Well, continuing with my policy of baring my soul, Dwight Garner said something like, the book was like one of those satellite photos of North Korea when I talked about the second marriage. I obviously had very little access to Updike from ‘77 on, really. And I cheated a bit by using Ian McEwan as my spy in the Updike household. First of all, Updike definitely did pull up the drawbridge and retire into his castle and I thought, in a sense, that this should be respected. He had decided on his persona, at that point—the highly professional man of letters. And I thought, why not let him go out with that persona intact?
There arose a sense, as it were, during my progress, that despite James’s attention to circles of social intercourse that couldn’t, in good faith, be called anything but rarefied—that still, his plots are marked by the basest sort of pecuniary maneuvers, the grimmest cruelties. A kind of wary discomfort, furthermore, in encountering such troubling portraits surfaced throughout my reading, nevertheless it does not follow that James’s depictions, while necessarily harsh, contained untruths. Indeed I have seen, in my limited three decades of existence—encompassing in their span very little fortune-hunting and almost no underhanded impositions on consumptive heiresses—a great deal, that is to say almost limitless, social rigidity and, one must also add, capacity for greed and selfishness, all of which are shown by James in his process of storytelling so that, if we must be honest, it has both agonizing and resonant effects on the reader.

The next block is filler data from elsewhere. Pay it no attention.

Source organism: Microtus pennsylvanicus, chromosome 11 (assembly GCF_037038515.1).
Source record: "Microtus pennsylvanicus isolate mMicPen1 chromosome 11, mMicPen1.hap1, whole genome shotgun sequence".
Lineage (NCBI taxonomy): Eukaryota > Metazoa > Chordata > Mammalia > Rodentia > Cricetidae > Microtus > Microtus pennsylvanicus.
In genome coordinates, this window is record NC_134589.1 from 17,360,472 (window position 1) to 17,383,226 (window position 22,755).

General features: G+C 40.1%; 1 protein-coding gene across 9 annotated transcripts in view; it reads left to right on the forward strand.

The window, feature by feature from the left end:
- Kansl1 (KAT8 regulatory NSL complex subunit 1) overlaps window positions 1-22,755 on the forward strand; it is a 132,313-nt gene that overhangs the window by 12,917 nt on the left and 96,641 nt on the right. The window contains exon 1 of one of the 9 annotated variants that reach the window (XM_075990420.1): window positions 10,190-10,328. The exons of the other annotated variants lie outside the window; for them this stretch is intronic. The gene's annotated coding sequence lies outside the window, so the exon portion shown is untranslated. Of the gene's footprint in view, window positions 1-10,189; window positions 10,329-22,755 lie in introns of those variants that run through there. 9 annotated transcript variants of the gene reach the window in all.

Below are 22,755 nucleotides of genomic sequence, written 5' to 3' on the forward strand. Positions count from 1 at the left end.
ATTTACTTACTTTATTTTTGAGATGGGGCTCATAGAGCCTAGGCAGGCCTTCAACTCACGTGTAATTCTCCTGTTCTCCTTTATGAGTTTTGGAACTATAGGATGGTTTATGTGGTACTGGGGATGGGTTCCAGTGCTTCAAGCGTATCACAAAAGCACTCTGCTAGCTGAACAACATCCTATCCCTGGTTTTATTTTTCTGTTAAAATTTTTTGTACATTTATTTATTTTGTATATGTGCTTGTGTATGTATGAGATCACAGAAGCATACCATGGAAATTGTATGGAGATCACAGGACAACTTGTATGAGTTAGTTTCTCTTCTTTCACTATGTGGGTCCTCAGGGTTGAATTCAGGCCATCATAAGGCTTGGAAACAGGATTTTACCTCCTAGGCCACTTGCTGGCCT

Counting downloads actually confuses what counts as success instead of clarifying this thorny problem. Consider Moby Dick, which was the sixteenth most popular eBook of the past month at Project Gutenberg. Moby Dick was a massive flop at the time of its publication and struggled for decades to find an audience. Conversely, Marie Corelli’s The Sorrows of Satan, perhaps the best-selling British novel of the entire nineteenth century, was downloaded only 135 times in the past month. Do we trust 1895 or 2013 in gauging a novel a success?
Tuesday New Release Day
New this week: Awl co-founder Choire Sicha’s debut Very Recent History; Elizabeth Cohen’s new story collection The Hypothetical Girl; Elect H. Mouse State Judge by Nelly Reifler; The Virgins by Pamela Erens (which Erens herself wrote about for us on Friday); The Rathbones by Janice Clark; and Necessary Errors by Caleb Crain. For more on these and other upcoming titles, check out our Great 2013 Second-half Book Preview.
The rape joke is that you were 19 years old.
The rape joke is that he was your boyfriend.
The rape joke it wore a goatee. A goatee.
That’s so classic of The New Yorker to feel that if you weren’t at The New Yorker you were essentially homeless and living hand-to-mouth on crap.
Making money on the web has much in common with book publishing, just with more cat photos.